I’ve worked in music in various roles off and on for over a decade, and been to more concerts than most people you’ll ever meet. I know the amount of work and the amount of people required to put on even a small multi-act show is immense.

So when I say that the 2010 WYCD Downtown Hoedown is one of the most well organized shows I’ve ever attended, I mean it. I was thoroughly impressed. Yes, there were a few fights, but add alcohol to any crowded event and that’s what happens. Overall, though — the acts were top notch, there was a great mix of local and national names, the sound and stages were premium quality, the timing and flow of the shows were next to clockwork, and most of all the people, both behind the scenes and in the crowd, were in good spirits and for the most part, very friendly.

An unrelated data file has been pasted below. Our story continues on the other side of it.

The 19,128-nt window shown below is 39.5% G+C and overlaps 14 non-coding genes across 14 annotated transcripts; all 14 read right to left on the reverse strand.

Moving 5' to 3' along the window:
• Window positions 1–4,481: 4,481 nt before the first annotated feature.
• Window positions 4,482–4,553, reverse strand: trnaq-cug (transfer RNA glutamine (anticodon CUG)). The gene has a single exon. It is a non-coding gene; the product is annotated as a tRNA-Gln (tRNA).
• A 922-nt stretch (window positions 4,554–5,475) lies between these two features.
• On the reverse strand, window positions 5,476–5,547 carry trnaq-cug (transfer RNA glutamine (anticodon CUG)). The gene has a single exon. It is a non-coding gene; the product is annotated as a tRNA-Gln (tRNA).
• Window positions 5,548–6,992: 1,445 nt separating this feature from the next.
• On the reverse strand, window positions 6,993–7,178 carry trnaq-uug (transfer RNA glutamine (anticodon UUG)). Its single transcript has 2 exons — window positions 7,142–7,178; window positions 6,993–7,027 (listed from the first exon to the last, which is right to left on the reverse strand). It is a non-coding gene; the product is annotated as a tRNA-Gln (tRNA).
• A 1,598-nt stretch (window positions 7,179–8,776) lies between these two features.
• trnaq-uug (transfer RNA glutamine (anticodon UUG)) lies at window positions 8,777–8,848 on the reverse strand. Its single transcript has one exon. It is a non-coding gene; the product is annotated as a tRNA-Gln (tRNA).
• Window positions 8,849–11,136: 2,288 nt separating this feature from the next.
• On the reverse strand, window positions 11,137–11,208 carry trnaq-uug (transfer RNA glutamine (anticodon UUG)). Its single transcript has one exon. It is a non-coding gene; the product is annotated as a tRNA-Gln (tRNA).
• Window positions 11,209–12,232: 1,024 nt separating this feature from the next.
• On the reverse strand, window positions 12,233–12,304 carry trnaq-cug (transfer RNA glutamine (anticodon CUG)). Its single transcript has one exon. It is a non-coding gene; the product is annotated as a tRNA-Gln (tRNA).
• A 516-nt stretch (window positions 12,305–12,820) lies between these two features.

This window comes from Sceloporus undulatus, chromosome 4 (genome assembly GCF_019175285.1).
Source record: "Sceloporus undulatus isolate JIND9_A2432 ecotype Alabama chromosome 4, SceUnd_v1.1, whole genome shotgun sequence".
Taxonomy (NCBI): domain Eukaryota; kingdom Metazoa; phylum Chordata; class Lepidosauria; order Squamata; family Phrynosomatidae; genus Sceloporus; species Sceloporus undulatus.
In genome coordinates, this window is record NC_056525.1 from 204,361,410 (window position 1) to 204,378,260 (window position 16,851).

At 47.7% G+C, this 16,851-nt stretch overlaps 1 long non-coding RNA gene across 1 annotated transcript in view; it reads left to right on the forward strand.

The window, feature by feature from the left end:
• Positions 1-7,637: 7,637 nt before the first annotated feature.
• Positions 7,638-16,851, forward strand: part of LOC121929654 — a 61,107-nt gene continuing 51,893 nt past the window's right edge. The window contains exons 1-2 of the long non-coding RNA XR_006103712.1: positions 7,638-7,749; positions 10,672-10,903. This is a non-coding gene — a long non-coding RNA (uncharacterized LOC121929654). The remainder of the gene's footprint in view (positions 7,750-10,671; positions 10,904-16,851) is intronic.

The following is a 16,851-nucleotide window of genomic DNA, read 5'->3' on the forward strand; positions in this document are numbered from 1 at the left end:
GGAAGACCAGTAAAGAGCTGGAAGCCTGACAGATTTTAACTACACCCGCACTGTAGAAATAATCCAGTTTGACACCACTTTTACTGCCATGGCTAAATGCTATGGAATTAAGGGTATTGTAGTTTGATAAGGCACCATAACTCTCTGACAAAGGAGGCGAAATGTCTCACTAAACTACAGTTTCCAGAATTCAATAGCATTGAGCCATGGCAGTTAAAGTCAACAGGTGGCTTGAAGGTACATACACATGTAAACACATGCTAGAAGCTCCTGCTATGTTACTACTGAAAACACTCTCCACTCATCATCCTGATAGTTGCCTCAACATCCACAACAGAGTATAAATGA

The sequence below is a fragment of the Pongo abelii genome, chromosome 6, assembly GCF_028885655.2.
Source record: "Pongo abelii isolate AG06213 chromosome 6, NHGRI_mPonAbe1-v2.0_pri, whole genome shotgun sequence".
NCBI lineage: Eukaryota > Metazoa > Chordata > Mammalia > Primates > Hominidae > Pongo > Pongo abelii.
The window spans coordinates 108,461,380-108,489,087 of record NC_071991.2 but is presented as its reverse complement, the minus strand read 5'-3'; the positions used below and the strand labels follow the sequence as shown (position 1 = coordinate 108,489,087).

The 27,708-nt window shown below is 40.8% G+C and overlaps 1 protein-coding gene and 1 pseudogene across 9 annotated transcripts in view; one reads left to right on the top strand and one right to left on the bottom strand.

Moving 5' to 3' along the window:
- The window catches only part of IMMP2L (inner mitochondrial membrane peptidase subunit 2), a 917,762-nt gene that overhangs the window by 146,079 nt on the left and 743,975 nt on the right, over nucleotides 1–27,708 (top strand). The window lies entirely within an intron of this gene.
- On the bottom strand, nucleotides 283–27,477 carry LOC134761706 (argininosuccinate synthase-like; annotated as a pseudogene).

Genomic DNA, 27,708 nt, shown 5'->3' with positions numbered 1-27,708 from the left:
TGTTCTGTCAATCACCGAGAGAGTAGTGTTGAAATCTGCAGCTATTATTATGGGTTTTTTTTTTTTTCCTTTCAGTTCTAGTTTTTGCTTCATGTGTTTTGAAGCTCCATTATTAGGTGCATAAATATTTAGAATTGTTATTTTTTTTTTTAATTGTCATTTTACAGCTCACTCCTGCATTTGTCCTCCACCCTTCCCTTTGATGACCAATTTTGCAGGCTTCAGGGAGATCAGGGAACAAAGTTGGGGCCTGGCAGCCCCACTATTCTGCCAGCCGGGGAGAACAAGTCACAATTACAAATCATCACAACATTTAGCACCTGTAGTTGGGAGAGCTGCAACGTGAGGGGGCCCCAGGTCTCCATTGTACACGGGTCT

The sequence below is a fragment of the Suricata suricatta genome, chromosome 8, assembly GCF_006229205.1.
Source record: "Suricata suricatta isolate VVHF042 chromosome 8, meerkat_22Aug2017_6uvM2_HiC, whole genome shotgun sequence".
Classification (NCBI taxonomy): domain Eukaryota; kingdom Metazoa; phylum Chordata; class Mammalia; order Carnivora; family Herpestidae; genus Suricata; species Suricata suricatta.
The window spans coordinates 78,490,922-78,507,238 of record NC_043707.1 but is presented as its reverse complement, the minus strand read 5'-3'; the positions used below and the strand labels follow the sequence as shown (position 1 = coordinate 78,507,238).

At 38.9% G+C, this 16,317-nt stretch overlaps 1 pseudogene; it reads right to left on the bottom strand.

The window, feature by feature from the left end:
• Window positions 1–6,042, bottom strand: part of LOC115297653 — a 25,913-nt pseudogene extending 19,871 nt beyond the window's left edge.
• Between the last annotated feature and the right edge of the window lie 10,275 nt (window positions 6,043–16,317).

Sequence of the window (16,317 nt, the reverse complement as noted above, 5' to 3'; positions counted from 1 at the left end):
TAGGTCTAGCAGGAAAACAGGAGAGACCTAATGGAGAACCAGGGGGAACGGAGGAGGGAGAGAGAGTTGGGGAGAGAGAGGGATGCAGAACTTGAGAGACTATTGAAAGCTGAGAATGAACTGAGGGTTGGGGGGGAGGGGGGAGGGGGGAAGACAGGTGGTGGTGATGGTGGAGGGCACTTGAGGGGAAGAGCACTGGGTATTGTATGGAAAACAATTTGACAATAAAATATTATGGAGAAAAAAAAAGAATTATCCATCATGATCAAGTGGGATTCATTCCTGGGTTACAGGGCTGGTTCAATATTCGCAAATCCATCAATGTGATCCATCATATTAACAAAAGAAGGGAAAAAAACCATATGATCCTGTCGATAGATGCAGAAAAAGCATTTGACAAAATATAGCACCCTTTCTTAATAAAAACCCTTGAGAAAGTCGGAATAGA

My purpose in attending the Downtown Hoedown this year wasn’t necessarily to enjoy the music and the experience (although I did), but to capture the essence. Take some pictures, video, and to talk to the people — both artists and attendees — about the Hoedown, what it means to Detroit,  what Detroit means to country music, and to give them the chance say something to the rest of the world about the Motor City.

With each person I spoke to, common themes emerged. Themes like “rebuilding,” “don’t believe what you hear,” tradition, home, and most of all, people. Everyone talked about how proud they were to be Detroiters, how strong and resilient we are, how we help each other out, how connected we are, how much we love getting together and having a great time at events like the Hoedown. Those from out of town talked about how Detroiters’ hospitality, our work ethic, and our cohesiveness will get us through the tough times. And everyone mentioned music, specifically.

Nashville is defined by its country music. Conversely, music, of many genres, is defined by Detroit.

Quick History Lesson

Historically, if you think of any decade in the past sixty-plus years, Detroit has had significant impact not only in music but in American culture all together.